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By Thomas F. O'Neill

Every semester I do a lesson on some silly things that many Americans believe in. But at the same time many people here in China believe in similar things - that seem to defy reality.

Here are a few examples:

Noah’s Ark

Upwards of 60% of Americans believe in the story of Noah’s Ark, word by word. Meaning that more than half of the people in the U.S. believes that a guy built an ark, put all of the world’s animals in it.

He then told the animals not to kill each other, fed them during the flood, and then put each animal in the specific climate in which they would prosper.


I grew up hearing stories about Bigfoot and many stories appeared on TV over the years as well. Bigfoot stories of sightings vary on some details though and on the type of "evidence." In 2008, two Georgia men claimed they had a body, and photos of the body. They also claimed to have DNA evidence of a Bigfoot.

A few days later, evidence surfaced that the DNA was that of an opossum and the body was really a frozen gorilla suit.


Many of my relatives are big believers in ghosts and they enjoy telling the ghost stories they heard growing up. However, your mommy and daddy might have told you there are no such things as ghosts.

But nearly half of Americans thinks otherwise.

The idea of ghosts as hopeful evidence of life after death goes all the way back to ancient Egypt, where it was commonly believed that death was merely a transition to some mysterious netherworld of another existence.

Aliens visiting Earth

I tell my students that most likely there are aliens on other planets due to the sheer vastness of our Universe. But I also believe that earth would be to far for them to travel too. And, on a sadder note if those aliens ever made it to the US Trump would have them deported.

With each passing year, the frequency of UFO sightings seems to keep increasing, as does the number of movies, television shows and video games featuring aliens.

In America, 77 percent of people "believe there are signs that aliens have visited Earth” even when science can prove otherwise.


Most people in America believe that mermaids are [not real] because they have never seen one.

On the other hand, there are people in America who do believe in Mermaids. They argue that most people have not seen giant squids but recently a giant squid was discovered and even filmed.

There have been reports going back for thousands of years of people seeing mermaids. I for one do not believe in Mermaids but if they do exist I would love to see one.

Fear of black cats

Many fears stem from the same human trait that causes us to believe in monsters and ghosts: When our brains can't explain something, we make stuff up. The same goes for the fear of black cats especially during Halloween.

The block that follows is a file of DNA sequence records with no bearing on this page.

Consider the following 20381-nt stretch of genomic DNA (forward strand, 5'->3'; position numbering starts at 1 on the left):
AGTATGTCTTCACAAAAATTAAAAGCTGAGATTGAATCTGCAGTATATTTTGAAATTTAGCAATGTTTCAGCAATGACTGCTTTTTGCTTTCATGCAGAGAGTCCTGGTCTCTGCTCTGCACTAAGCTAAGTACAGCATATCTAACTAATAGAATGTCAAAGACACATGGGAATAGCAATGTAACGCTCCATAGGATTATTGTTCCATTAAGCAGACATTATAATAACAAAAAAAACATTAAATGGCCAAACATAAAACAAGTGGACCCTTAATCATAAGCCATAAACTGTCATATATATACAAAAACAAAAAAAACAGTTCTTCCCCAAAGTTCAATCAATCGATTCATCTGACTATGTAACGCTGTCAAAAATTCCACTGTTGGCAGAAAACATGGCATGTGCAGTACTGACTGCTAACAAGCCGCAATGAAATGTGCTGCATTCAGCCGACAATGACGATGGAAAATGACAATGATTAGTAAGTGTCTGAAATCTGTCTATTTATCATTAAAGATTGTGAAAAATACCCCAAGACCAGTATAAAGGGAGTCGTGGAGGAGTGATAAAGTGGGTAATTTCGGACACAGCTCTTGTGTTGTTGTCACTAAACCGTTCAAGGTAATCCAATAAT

I discovered that here in China the Chinese also have a fear of black cats but for many different reasons than the fear that Americans have of them. Cats have been a companion animal for humans for thousands of years, and they played all sorts of roles for us humans. In ancient Egypt, cats were loved; today, Americans collectively keep more than 81 million cats as pets.

So why keep a black cat out of your path? Most likely, this fear arises from old beliefs in witches and their animal familiars, which were often said to take the form of domestic animals like cats.

Find a penny, pick it up …

Find a penny, pick it up --- and all day long, you'll have good luck. This little ditty may arise because finding money is lucky in and of itself. But it might also be a spin-off of another old rhyme, "See a pin, pick it up -- and all day long you'll have good luck -- see a pin, let it lay -- and your luck will pass away."

The fear of breaking a mirror...

The Chinese like many Americans believe that if you break a mirror you will have seven years of bad luck. I once saw a man cry over a broken mirror which seemed odd and strange to me at the time. But when you travel as much as I have over the years you come across many strange beliefs. Not walking under a ladder comes to mind and not stepping on a crack in a sidewalk is also something many Americans fear.

Superstitious fears seem to be part of the human psyche but it doesn’t necessarily have to rule our way of life. The more we examine our own beliefs and superstitions the more aware we become of our culture and the cultural beliefs of others. It becomes a learning experience and these silly beliefs can also become great topics for discussion especially in my classes here in China.

    Always with love from Suzhou, China
    Thomas F O’Neill
    WeChat - Thomas_F_ONeill
    U.S. voice mail: (800) 272-6464
    China Cell: 011-86-15114565945
    Skype: thomas_f_oneill
    Other articles, short stories, and commentaries by Thomas F. O'Neill can be found on his award winning blog, Link:

    Click on author's byline for bio and list of other works published by Pencil Stubs Online.


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